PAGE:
If you get to Boulder, stop by and sample some of Finkel & Garf’s brews. They have an oatmeal milk stout that is so smooth, it’s hard to believe. I managed to score a 1/2 growler for SPW (Did I mention she was conventioning?) and took in the taproom. Not much on the menu, basically packaged snacks from all over the country, but the have building blocks and toys at every table, not to mention Nok Hockey, table shuffleboard, and other games to play while you’re quaffing your brew.

I should also mention that I made a brief provisioning stop at a local supermarket. One big change I noticed was that there wasn’t a snack aisle like we have in Pennsylvania. There was nowhere near the myriad of chips, pretzels, etc. that you can find in any market at home. Your choices are basically Frito-Lay or Frito-Lay.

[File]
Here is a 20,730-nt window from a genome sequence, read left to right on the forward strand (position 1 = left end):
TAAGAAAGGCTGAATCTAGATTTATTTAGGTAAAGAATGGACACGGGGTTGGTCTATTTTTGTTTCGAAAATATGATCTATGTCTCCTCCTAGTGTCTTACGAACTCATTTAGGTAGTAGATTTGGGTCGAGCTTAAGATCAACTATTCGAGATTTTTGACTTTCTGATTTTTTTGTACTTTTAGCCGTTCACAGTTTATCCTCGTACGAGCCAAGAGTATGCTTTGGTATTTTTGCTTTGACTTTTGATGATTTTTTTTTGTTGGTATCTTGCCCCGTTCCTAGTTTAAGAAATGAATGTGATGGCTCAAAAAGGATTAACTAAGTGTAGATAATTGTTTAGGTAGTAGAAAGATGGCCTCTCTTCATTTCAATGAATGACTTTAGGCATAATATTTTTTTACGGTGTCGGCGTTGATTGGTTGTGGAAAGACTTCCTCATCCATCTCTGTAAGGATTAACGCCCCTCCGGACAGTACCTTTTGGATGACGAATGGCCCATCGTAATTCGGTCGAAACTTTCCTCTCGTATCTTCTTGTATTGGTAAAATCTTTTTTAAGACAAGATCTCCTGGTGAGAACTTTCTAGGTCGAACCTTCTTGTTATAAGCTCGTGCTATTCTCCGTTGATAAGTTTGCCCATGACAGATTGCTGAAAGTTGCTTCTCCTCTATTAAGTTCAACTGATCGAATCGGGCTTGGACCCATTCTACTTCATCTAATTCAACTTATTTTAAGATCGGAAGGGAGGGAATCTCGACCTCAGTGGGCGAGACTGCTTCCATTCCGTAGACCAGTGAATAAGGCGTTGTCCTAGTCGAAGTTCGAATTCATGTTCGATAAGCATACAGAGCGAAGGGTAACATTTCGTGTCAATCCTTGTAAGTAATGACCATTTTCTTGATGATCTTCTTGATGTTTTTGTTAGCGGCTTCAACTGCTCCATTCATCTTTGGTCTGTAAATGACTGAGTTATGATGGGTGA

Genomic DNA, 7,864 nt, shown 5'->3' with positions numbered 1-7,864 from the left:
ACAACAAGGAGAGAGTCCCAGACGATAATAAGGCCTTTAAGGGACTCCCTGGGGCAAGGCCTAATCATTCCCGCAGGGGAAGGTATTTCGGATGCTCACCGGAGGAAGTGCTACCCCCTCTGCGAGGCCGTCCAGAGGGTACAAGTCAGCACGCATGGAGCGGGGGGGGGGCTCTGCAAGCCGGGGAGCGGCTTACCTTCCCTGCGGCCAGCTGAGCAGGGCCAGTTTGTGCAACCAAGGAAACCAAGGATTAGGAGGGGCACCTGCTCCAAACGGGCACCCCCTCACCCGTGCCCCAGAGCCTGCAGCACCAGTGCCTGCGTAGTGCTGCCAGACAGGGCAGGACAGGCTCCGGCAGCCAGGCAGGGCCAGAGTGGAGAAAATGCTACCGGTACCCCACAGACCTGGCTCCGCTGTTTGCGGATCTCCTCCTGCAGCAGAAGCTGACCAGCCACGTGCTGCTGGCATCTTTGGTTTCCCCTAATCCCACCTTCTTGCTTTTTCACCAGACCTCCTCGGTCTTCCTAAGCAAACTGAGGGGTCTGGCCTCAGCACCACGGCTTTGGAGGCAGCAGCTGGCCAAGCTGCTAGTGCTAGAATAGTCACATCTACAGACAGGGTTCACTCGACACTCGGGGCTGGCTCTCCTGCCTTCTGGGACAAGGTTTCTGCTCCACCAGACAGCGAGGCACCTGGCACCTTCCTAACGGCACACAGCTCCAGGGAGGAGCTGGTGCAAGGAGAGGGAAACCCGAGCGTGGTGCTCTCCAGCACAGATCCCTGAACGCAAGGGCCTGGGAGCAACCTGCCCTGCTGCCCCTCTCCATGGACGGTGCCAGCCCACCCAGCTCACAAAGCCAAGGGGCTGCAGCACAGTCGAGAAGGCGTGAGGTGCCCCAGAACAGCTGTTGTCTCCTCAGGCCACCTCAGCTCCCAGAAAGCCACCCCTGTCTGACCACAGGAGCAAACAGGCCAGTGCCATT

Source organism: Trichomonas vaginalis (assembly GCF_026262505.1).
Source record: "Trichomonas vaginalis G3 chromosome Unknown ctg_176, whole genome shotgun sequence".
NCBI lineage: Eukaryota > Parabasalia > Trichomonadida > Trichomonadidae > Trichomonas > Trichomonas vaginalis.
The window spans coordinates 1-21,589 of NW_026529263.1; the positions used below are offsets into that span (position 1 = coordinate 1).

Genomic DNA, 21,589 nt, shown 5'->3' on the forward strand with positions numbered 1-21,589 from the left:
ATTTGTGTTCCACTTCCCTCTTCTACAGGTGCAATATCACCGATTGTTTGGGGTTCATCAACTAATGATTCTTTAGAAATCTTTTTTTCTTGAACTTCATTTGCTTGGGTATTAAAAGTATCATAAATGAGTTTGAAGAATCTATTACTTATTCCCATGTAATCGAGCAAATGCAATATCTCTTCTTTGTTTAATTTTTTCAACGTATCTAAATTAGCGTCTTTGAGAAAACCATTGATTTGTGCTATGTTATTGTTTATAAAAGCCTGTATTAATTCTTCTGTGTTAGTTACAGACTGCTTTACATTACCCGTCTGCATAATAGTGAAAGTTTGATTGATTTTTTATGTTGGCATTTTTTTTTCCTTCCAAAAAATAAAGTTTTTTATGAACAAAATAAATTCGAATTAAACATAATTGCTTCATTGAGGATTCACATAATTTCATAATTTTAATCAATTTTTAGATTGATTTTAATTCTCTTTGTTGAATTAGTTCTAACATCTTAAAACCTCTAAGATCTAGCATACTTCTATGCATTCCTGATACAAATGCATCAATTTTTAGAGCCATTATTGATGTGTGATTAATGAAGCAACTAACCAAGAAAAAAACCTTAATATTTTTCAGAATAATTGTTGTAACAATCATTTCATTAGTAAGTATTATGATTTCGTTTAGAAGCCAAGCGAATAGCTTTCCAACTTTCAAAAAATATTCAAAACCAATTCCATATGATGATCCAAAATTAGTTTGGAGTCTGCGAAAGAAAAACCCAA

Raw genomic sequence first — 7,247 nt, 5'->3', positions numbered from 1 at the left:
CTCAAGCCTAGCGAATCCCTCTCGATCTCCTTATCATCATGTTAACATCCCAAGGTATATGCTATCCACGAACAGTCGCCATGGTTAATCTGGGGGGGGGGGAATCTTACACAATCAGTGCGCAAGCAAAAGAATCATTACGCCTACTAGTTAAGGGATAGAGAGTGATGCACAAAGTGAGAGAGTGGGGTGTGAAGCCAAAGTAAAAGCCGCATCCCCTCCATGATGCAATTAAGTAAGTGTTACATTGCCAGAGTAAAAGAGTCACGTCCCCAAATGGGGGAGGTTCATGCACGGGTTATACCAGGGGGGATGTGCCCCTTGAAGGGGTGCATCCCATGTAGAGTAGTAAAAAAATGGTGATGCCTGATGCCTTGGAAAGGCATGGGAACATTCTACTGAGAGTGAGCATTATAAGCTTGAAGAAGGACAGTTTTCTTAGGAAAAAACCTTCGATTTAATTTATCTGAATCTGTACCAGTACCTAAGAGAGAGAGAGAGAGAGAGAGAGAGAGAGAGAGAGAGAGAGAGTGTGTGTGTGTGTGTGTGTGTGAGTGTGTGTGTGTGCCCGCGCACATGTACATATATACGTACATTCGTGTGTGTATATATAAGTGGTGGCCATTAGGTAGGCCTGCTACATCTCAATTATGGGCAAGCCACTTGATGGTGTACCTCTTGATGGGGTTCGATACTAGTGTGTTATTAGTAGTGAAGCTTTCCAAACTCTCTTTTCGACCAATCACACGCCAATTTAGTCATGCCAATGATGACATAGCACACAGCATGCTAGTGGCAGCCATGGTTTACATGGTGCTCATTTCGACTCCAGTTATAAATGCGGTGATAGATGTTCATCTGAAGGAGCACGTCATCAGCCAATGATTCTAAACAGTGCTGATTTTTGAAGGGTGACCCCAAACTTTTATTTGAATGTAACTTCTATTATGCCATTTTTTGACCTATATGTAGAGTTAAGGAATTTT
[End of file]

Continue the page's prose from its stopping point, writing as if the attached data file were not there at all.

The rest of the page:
I noticed on my way back to Denver a place called Smashburger. I had heard of it, but had never tried, so when SPW was done with her meetings, we hopped back in the car and headed for noms. Now, we are used to Fuddruckers and Five Guys, but this was a pretty tasty burger. Also ordered smash fries, which were coated in olive oil and rosemary. They wound up tasting a lot like the popcorn at Troegs. Made us feel like we were home. I would highly recommend. Not necessarily the best nutrition out there, but it was yummy.

Looking toward the Batter's Eye from behind home plate at Coors Field

Looking toward the Batter’s Eye from behind home plate at Coors Field

Monday started with me heading back to Coors Field for a stadium tour. I got there a little early (and if you’re in the area, street parking is free on Sundays and holidays), got myself checked in and wandered around taking pictures. The tour started pretty promptly and our tour guides, Chuck and Jack, had a wealth of knowledge about the stadium that made it worth my while.